"She listened with parted lips and shining eyes" [SIGN]
Chuckie Gray, he's okay, but he's got no neck!
If you recognize that chant, or maybe have shouted it at a movie screen yourself in the after-midnight hours, and you know what it means when there's a light at the old Frankenstein place, well, you're not a Rocky Horror Picture Show virgin any more.
(Neither am I. A certain well-known Sherlockian saw to that back in October when she escorted me to a raucous performance at one of the many theatres that show the 1975 film The Rocky Horror Picture Show each year or each month or each week, with a "shadow cast" and audience participation. The same good friend plans to have me repeat the late-night experience, as a sort of booster shot, a few weeks from now. Enough said about that.)
Chuckie, or rather Charles, Gray is the distinguished actor who played Mycroft Holmes in several of the Granada Television The Adventures of Sherlock Holmes and subsequent series 1985-1995. In Rocky Horror he is the scholarly Narrator (or Criminologist), with wing collar, cravat and cigarette holder — and, it has to be admitted, pretty much no neck. Audiences love to mock him, but then they love to mock all the characters. Gray, who died in 2000, also appeared in a couple of James Bond films and scores of other vehicles, and had a long stage career at places like the Royal Shakespeare Company.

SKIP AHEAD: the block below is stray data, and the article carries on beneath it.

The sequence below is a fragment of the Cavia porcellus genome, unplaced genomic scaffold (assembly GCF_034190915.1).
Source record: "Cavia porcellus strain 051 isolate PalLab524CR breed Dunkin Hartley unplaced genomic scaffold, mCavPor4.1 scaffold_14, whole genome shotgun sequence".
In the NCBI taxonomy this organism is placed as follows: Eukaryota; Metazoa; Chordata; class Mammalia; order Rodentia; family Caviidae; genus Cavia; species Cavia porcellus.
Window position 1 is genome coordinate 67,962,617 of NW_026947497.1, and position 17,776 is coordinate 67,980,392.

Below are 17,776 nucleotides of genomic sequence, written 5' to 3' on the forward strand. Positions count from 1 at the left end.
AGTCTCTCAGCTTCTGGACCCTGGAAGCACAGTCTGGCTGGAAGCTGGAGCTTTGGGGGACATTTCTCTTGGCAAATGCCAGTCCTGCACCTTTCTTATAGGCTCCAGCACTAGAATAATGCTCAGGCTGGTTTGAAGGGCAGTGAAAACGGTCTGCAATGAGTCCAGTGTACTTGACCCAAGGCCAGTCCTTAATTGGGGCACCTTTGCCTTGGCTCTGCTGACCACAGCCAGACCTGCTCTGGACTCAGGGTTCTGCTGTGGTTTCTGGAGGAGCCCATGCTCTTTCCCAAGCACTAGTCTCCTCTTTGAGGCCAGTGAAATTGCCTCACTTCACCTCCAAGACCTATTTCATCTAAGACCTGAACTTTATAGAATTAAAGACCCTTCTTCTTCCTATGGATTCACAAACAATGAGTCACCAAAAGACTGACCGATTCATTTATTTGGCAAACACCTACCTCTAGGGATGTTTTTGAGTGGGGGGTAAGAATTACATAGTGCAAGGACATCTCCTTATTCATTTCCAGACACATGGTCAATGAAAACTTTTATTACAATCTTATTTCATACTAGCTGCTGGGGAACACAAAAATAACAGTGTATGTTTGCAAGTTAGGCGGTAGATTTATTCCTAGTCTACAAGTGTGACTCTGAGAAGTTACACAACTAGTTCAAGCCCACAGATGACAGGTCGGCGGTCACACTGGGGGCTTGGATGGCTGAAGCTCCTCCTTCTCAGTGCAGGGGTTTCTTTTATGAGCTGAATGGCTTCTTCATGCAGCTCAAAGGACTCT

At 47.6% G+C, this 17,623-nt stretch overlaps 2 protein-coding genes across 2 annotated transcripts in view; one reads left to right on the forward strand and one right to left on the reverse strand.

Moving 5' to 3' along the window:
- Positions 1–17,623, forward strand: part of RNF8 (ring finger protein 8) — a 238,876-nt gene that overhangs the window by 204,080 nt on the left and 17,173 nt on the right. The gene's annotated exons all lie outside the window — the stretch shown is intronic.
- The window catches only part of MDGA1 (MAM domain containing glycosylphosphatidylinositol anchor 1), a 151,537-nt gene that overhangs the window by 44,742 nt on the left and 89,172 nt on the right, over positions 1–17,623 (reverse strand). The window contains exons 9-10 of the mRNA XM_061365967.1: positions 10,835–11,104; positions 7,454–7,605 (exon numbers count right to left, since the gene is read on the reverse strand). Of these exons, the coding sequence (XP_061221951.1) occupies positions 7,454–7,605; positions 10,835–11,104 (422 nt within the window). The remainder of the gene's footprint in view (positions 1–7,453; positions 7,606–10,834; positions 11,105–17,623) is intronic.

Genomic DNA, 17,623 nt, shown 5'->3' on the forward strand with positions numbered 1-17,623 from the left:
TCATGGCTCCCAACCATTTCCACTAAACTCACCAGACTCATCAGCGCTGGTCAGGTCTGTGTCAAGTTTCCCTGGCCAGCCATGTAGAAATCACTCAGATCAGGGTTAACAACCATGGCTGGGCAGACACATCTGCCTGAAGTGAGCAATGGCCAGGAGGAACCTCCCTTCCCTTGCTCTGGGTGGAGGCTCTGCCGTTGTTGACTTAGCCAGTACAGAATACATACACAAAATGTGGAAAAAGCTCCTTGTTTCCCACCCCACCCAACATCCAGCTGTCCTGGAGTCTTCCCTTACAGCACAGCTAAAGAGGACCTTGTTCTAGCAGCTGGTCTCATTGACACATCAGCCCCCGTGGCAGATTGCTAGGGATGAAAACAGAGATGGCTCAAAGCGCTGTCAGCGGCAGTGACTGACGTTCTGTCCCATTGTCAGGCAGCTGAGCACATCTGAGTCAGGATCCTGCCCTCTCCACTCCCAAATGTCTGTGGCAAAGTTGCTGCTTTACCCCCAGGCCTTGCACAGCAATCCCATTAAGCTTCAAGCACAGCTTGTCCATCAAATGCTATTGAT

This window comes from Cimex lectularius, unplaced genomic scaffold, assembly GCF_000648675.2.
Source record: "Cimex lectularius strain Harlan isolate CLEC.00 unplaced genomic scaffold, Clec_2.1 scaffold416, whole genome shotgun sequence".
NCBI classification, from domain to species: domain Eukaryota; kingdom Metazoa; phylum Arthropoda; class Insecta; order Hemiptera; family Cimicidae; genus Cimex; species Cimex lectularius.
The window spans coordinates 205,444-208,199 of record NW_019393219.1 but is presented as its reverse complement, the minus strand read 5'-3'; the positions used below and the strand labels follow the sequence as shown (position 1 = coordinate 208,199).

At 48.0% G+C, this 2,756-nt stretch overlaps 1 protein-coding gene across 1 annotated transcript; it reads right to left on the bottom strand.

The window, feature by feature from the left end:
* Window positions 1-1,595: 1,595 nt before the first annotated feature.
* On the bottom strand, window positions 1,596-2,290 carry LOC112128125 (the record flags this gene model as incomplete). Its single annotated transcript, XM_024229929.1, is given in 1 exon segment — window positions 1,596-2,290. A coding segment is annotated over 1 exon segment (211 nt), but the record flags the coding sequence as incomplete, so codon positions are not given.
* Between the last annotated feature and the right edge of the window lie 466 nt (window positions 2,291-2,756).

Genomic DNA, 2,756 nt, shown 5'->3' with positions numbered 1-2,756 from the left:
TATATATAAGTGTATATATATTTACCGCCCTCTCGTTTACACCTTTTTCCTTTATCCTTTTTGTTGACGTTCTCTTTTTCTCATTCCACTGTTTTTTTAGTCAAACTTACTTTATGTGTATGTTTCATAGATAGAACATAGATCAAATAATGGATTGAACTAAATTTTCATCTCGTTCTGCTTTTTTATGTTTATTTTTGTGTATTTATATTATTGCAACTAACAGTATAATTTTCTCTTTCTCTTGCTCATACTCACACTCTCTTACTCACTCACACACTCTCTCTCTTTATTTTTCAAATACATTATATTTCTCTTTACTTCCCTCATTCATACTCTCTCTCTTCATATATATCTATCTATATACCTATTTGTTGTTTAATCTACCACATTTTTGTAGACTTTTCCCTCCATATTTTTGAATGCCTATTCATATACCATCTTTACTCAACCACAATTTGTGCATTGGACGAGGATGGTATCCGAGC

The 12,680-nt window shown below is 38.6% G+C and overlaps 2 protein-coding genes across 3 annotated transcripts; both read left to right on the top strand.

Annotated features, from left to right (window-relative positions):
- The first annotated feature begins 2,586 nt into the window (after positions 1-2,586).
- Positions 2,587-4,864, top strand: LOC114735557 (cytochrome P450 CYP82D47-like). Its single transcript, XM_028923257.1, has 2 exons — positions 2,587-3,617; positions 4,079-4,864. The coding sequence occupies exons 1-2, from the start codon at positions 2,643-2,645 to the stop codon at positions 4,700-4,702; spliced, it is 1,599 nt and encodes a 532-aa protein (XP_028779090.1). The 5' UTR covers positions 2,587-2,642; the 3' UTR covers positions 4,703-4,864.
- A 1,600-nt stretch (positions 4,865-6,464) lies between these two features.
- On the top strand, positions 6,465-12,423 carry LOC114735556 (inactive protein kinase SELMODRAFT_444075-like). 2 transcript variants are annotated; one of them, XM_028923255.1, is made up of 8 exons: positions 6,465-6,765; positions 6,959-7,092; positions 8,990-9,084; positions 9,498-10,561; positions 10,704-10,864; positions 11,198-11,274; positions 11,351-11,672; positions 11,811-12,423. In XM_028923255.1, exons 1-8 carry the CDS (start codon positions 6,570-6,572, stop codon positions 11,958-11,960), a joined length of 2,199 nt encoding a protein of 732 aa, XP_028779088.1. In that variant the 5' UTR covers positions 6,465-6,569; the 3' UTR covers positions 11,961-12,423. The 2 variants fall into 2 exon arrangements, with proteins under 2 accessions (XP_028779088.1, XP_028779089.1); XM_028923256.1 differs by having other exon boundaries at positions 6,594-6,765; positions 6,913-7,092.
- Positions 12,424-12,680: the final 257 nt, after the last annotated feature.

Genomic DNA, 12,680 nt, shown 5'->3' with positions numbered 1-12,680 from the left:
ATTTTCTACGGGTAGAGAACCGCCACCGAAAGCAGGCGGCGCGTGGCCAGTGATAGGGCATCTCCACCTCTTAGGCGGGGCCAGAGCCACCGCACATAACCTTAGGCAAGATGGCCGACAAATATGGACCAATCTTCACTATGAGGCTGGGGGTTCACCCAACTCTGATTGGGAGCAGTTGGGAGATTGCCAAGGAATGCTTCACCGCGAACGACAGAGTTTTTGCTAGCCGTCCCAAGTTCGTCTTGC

He's not the only Rocky Horror actor who appeared in the Granada series, which starred Jeremy Brett (or Charles Gray without Brett in the case of the regrettable late episode "The Mazarin Stone"). Jonathan Adams, who is Dr. Scott in Rocky Horror, played the scheming Jonas Oldacre in Granada's "The Norwood Builder."
Feverish imaginations have occasionally called for a Holmes-Rocky crossover. One fan's blog suggests a film that would be
"loosely based on "The Final Problem." Sherlock has to stop Moriarty (a global rock superstar) from dominating the music world after discovering his evil plan to delete all other recordings bar his. It all comes to a head during his final open air gig at the Reichenbach Falls."
Playing, perhaps, Touch-a-touch Me? Maybe. For the time being, Rocky Horror fans are being titillated by news of a stage version this spring of Shock Treatment, a feeble 1981 film that follows some of the Rocky Horror characters into musical comedy territory. But there's a good chance the original Rocky Horror Picture Show will be in a cinema near you some Friday night soon, complete with audience yells aimed at Chuckie — sorry, Charles — Gray.
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